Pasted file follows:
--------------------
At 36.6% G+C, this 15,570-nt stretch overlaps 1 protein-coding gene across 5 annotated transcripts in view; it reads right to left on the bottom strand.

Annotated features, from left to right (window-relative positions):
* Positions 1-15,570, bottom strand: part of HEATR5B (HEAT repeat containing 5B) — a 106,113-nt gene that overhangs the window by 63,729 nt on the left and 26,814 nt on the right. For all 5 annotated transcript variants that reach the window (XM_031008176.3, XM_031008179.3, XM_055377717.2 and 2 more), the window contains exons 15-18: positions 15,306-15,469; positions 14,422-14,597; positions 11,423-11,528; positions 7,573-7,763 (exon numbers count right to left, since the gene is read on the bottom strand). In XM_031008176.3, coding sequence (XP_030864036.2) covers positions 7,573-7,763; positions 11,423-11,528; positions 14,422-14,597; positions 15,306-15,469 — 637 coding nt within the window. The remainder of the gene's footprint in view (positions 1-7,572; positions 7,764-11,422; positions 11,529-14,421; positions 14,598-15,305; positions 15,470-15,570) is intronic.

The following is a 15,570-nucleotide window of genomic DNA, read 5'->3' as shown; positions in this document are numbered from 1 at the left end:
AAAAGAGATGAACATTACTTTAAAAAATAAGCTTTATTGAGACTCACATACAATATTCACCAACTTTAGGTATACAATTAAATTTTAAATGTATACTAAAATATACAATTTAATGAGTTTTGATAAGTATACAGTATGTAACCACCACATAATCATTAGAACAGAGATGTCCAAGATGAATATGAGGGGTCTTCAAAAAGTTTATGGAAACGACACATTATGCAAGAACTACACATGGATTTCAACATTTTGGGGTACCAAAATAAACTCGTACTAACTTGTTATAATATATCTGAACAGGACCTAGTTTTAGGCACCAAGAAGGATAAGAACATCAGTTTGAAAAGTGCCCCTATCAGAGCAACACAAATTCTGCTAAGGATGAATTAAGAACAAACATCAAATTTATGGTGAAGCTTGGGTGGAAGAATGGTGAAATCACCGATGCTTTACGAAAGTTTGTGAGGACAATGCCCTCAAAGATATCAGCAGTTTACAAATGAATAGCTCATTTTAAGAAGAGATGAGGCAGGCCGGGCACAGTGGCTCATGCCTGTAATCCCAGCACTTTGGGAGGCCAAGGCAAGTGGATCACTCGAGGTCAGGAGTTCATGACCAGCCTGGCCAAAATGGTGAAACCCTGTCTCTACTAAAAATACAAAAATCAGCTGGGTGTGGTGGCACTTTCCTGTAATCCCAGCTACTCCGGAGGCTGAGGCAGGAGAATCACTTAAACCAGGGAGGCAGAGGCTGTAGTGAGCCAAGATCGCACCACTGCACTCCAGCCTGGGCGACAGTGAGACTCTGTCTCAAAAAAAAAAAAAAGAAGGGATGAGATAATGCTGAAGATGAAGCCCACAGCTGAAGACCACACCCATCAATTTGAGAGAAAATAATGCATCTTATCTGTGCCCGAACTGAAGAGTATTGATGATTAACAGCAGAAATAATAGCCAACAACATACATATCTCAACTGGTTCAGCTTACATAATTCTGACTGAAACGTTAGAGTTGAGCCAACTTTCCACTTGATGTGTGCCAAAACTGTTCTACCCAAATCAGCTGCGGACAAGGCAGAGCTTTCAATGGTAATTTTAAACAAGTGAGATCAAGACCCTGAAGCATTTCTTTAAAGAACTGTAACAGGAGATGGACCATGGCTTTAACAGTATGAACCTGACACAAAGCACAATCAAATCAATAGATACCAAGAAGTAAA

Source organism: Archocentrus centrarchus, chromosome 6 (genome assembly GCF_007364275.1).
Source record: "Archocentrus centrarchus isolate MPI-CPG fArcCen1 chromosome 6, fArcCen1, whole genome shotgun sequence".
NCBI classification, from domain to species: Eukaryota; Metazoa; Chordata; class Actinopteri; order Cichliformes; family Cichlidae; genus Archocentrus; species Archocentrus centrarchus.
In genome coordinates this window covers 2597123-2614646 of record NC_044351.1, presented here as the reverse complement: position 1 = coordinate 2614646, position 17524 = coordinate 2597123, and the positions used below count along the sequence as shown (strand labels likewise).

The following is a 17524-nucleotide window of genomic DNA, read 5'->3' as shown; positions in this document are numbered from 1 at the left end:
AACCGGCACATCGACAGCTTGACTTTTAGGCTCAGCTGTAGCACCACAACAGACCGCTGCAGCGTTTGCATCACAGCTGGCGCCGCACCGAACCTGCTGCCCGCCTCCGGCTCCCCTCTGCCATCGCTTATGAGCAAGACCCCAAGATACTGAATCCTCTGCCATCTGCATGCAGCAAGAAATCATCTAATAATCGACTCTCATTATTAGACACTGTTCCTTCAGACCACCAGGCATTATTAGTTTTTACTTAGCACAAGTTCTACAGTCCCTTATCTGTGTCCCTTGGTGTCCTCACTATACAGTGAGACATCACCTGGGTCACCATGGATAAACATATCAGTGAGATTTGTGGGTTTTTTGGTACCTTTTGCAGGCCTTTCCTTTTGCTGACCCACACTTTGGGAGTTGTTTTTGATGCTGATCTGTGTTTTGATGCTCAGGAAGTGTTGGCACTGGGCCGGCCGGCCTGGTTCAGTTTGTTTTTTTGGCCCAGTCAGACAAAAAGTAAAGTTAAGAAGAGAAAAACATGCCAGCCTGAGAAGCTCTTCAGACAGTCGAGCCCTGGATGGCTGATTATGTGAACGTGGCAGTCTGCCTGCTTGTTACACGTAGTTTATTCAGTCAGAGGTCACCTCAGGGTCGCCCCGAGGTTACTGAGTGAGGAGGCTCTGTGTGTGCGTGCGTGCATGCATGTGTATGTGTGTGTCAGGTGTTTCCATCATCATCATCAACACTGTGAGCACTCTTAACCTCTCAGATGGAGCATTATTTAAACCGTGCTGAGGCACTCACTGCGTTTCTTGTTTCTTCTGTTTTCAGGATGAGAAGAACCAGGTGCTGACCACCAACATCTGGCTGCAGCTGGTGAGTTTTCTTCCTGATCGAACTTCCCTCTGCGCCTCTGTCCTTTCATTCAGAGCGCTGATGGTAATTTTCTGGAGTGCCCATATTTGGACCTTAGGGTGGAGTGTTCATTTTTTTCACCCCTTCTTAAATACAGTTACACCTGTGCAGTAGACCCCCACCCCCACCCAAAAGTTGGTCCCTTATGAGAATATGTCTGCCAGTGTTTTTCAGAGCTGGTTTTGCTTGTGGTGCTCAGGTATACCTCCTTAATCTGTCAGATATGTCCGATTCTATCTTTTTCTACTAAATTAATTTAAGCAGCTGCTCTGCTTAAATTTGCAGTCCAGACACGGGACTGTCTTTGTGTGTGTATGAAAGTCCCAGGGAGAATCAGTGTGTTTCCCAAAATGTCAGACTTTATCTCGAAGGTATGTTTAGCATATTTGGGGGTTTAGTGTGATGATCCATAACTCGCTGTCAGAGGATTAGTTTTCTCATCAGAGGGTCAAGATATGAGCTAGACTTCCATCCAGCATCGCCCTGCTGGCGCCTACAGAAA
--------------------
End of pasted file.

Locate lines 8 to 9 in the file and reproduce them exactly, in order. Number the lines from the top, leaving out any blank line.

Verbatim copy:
NCBI classification, from domain to species: Eukaryota; Metazoa; Chordata; class Actinopteri; order Cichliformes; family Cichlidae; genus Archocentrus; species Archocentrus centrarchus.
In genome coordinates this window covers 2597123-2614646 of record NC_044351.1, presented here as the reverse complement: position 1 = coordinate 2614646, position 17524 = coordinate 2597123, and the positions used below count along the sequence as shown (strand labels likewise).